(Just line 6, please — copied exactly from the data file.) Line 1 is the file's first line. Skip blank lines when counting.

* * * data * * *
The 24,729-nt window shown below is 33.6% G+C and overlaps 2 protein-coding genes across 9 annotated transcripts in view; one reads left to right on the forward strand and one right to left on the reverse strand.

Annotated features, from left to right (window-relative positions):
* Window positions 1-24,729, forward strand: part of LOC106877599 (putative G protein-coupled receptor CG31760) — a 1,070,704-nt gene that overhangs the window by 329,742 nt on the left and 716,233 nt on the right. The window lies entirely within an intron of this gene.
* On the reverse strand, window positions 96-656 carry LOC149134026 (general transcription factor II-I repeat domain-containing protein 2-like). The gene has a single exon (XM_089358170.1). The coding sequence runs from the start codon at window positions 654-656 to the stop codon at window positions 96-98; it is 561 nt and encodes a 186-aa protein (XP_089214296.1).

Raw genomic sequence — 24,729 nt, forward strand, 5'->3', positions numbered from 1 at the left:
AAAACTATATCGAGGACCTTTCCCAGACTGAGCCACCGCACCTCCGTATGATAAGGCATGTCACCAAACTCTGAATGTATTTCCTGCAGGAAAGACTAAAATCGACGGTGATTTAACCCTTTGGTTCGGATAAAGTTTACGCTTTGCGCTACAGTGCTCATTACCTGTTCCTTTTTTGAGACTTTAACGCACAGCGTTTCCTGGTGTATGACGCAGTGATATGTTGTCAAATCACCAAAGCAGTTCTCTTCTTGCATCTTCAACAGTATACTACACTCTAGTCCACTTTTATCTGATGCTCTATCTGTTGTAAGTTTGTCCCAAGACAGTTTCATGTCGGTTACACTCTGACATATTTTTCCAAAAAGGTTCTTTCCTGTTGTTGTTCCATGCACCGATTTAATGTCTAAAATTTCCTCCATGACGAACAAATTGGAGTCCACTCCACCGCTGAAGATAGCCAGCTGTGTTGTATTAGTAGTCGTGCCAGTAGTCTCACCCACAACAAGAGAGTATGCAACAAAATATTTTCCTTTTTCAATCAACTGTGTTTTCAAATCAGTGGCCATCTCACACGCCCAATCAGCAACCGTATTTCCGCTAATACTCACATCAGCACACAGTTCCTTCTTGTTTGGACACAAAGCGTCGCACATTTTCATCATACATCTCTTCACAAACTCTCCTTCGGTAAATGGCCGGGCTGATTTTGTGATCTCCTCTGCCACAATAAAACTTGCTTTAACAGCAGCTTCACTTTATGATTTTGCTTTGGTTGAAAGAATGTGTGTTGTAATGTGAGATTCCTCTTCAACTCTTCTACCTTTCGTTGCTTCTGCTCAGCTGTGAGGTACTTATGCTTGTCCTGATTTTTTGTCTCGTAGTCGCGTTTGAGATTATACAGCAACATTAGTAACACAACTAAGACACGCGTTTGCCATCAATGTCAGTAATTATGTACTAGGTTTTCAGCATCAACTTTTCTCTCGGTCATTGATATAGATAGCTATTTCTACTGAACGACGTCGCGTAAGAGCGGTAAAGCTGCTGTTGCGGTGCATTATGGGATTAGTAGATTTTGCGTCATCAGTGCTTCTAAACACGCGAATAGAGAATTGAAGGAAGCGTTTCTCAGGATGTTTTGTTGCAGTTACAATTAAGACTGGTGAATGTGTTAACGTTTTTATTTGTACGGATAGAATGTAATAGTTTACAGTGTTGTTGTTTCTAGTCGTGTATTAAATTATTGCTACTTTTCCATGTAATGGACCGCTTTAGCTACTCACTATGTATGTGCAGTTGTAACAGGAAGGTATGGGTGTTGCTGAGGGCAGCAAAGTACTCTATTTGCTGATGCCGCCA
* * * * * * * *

AAAACTATATCGAGGACCTTTCCCAGACTGAGCCACCGCACCTCCGTATGATAAGGCATGTCACCAAACTCTGAATGTATTTCCTGCAGGAAAGACTAAAATCGACGGTGATTTAACCCTTTGGTTCGGATAAAGTTTACGCTTTGCGCTACAGTGCTCATTACCTGTTCCTTTTTTGAGACTTTAACGCACAGCGTTTCCTGGTGTATGACGCAGTGATATGTTGTCAAATCACCAAAGCAGTTCTCTTCTTGCATCTTCAACAGTATACTACACTCTAGTCCACTTTTATCTGATGCTCTATCTGTTGTAAGTTTGTCCCAAGACAGTTTCATGTCGGTTACACTCTGACATATTTTTCCAAAAAGGTTCTTTCCTGTTGTTGTTCCATGCACCGATTTAATGTCTAAAATTTCCTCCATGACGAACAAATTGGAGTCCACTCCACCGCTGAAGATAGCCAGCTGTGTTGTATTAGTAGTCGTGCCAGTAGTCTCACCCACAACAAGAGAGTATGCAACAAAATATTTTCCTTTTTCAATCAACTGTGTTTTCAAATCAGTGGCCATCTCACACGCCCAATCAGCAACCGTATTTCCGCTAATACTCACATCAGCACACAGTTCCTTCTTGTTTGGACACAAAGCGTCGCACATTTTCATCATACATCTCTTCACAAACTCTCCTTCGGTAAATGGCCGGGCTGATTTTGTGATCTCCTCTGCCACAATAAAACTTGCTTTAACAGCAGCTTCACTTTATGATTTTGCTTTGGTTGAAAGAATGTGTGTTGTAATGTGAGATTCCTCTTCAACTCTTCTACCTTTCGTTGCTTCTGCTCAGCTGTGAGGTACTTATGCTTGTCCTGATTTTTTGTCTCGTAGTCGCGTTTGAGATTATACAGCAACATTAGTAACACAACTAAGACACGCGTTTGCCATCAATGTCAGTAATTATGTACTAGGTTTTCAGCATCAACTTTTCTCTCGGTCATTGATATAGATAGCTATTTCTACTGAACGACGTCGCGTAAGAGCGGTAAAGCTGCTGTTGCGGTGCATTATGGGATTAGTAGATTTTGCGTCATCAGTGCTTCTAAACACGCGAATAGAGAATTGAAGGAAGCGTTTCTCAGGATGTTTTGTTGCAGTTACAATTAAGACTGGTGAATGTGTTAACGTTTTTATTTGTACGGATAGAATGTAATAGTTTACAGTGTTGTTGTTTCTAGTCGTGTATTAAATTATTGCTACTTTTCCATGTAATGGACCGCTTTAGCTACTCACTATGTATGTGCAGTTGTAACAGGAAGGTATGGGTGTTGCTGAGGGCAGCAAAGTACTCTATTTGCTGATGCCGCCA